Brad replied, “It’s more to put the civilians at ease. People are losing sleep trying to figure out whether they are more scared of radiation or smallpox. Besides- it’s the regulations. The quarantine has only been partially lifted and people are supposed to wear this stuff when they are in public.”


Tom put on his mask and gloves and said, “This just keeps gets better and better.”


Brad grabbed his clip board and the ice chest off the back seat. He said, “Have you got your list?”


Tom rummaged through his pockets and nodded.


Brad said, “Well- let’s go get infected.”


Tom followed Brad’s lead and said, “Well, when you put it that way, I can hardly wait.”


When they entered the front of the store, Tom noticed that the obligatory friendly geezer was missing. In his place was a large sign that read, “Quarantine protocols are in place. Anyone not wearing a mask and gloves will be asked to leave.”


Tom remarked, “It just doesn’t seem as friendly here anymore.”


Brad said, “I’m going to the pharmacy. Why don’t you get a buggy and take care of your list.”


For the next half hour Tom grazed through the grocery aisle. As he expected, quite a lot of the fresh stuff was gone because the trucks hadn’t been running for days. Canned and frozen foods were plentiful so the shortages did not pose any hardship.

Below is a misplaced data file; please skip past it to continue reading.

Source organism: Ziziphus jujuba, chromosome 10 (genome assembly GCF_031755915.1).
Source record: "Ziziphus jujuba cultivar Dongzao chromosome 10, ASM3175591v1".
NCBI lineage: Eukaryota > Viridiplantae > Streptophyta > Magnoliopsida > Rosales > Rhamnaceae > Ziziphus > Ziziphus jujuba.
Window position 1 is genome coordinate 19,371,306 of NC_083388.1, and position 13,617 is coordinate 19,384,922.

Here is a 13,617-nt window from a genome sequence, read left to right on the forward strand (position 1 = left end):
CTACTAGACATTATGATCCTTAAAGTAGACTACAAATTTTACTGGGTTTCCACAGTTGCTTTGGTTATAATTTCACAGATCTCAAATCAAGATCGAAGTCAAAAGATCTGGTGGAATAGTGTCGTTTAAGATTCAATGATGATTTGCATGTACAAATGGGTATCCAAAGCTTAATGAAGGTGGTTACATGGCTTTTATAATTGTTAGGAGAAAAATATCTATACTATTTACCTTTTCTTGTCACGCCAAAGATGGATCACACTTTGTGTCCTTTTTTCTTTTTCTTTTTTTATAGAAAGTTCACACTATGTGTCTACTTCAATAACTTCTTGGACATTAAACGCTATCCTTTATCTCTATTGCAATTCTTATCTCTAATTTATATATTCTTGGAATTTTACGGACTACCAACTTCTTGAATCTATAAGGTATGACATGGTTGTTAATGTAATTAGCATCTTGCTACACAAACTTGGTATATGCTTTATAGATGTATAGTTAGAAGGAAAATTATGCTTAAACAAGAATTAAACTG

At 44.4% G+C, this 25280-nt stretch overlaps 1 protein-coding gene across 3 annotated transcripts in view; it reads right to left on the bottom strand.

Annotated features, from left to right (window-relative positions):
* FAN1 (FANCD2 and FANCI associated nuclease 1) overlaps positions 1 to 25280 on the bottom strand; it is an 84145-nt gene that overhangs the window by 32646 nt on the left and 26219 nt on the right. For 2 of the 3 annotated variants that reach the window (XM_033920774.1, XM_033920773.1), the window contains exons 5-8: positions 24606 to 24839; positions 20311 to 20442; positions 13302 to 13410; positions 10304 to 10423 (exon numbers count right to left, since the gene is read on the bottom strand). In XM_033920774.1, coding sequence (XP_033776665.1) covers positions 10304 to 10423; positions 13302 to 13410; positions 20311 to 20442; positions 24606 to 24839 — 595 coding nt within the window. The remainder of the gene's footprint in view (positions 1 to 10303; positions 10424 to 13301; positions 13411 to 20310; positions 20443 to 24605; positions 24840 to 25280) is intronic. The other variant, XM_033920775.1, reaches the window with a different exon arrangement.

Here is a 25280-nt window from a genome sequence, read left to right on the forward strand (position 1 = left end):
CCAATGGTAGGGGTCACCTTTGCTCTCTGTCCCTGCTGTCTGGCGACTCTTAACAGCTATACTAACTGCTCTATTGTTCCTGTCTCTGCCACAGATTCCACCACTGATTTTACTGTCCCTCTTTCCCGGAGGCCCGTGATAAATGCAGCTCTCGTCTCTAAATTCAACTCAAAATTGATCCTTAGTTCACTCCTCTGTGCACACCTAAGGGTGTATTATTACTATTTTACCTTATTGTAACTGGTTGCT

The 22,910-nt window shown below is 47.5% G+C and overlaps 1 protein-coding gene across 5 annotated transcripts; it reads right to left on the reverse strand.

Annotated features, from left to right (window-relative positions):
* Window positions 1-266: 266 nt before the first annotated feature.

When he got to the check out counter, a middle aged lady in gloves and a mask rang up his purchase and said, “Do I know you? You look very familiar- even behind a mask.”


Tom said, “Uhh… I shop here frequently when my family goes to our place in the mountains.”


She said, “Now I know. You’re that kid that has been on television. Sorry- I was stuck at home with nothing to do for a solid week but watch TV. You and your friends have done good, real good. A lot of people around here are real proud of you.”


Tom could feel himself blushing as he loaded the bags onto the buggy. He said, “I was just in the right place at the right time.”


“You know what they called that before the world went crazy don’t you?”


Tom shook his head.


The lady said, “That’s a hero sugar. You come back when we’re done with the mask and gloves and I’ll hug your neck.”



Andersen Air Force Base

Special Munitions Locker



Dr. Gunnison and his team from Los Alamos National Labs replaced the trigger assemblies of the two B-63 warheads with the new inertial triggers.